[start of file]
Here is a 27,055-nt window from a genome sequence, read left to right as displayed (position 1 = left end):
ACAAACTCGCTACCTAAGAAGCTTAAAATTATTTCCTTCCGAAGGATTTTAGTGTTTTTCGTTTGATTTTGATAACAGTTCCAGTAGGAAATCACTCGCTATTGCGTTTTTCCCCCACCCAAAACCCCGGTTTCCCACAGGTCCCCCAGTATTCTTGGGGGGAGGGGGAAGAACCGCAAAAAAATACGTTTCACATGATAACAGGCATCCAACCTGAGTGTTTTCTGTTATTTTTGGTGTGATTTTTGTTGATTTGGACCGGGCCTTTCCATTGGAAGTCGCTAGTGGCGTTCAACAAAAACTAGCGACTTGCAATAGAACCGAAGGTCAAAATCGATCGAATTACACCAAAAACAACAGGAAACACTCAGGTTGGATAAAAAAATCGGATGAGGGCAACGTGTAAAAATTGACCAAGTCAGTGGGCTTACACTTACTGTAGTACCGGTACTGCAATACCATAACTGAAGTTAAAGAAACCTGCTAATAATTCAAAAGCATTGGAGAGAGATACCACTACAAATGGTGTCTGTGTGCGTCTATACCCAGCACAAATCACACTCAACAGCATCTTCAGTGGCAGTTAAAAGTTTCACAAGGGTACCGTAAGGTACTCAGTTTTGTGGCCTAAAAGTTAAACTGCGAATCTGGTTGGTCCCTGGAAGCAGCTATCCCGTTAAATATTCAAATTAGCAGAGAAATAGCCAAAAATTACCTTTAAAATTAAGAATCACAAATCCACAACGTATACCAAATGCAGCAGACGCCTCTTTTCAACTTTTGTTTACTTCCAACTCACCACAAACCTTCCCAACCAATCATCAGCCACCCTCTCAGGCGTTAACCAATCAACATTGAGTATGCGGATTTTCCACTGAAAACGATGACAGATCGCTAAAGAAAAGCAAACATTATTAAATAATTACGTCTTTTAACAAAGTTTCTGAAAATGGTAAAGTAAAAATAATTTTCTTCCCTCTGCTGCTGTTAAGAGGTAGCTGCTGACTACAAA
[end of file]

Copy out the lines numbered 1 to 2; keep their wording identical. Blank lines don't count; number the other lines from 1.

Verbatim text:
Here is a 27,055-nt window from a genome sequence, read left to right as displayed (position 1 = left end):
ACAAACTCGCTACCTAAGAAGCTTAAAATTATTTCCTTCCGAAGGATTTTAGTGTTTTTCGTTTGATTTTGATAACAGTTCCAGTAGGAAATCACTCGCTATTGCGTTTTTCCCCCACCCAAAACCCCGGTTTCCCACAGGTCCCCCAGTATTCTTGGGGGGAGGGGGAAGAACCGCAAAAAAATACGTTTCACATGATAACAGGCATCCAACCTGAGTGTTTTCTGTTATTTTTGGTGTGATTTTTGTTGATTTGGACCGGGCCTTTCCATTGGAAGTCGCTAGTGGCGTTCAACAAAAACTAGCGACTTGCAATAGAACCGAAGGTCAAAATCGATCGAATTACACCAAAAACAACAGGAAACACTCAGGTTGGATAAAAAAATCGGATGAGGGCAACGTGTAAAAATTGACCAAGTCAGTGGGCTTACACTTACTGTAGTACCGGTACTGCAATACCATAACTGAAGTTAAAGAAACCTGCTAATAATTCAAAAGCATTGGAGAGAGATACCACTACAAATGGTGTCTGTGTGCGTCTATACCCAGCACAAATCACACTCAACAGCATCTTCAGTGGCAGTTAAAAGTTTCACAAGGGTACCGTAAGGTACTCAGTTTTGTGGCCTAAAAGTTAAACTGCGAATCTGGTTGGTCCCTGGAAGCAGCTATCCCGTTAAATATTCAAATTAGCAGAGAAATAGCCAAAAATTACCTTTAAAATTAAGAATCACAAATCCACAACGTATACCAAATGCAGCAGACGCCTCTTTTCAACTTTTGTTTACTTCCAACTCACCACAAACCTTCCCAACCAATCATCAGCCACCCTCTCAGGCGTTAACCAATCAACATTGAGTATGCGGATTTTCCACTGAAAACGATGACAGATCGCTAAAGAAAAGCAAACATTATTAAATAATTACGTCTTTTAACAAAGTTTCTGAAAATGGTAAAGTAAAAATAATTTTCTTCCCTCTGCTGCTGTTAAGAGGTAGCTGCTGACTACAAA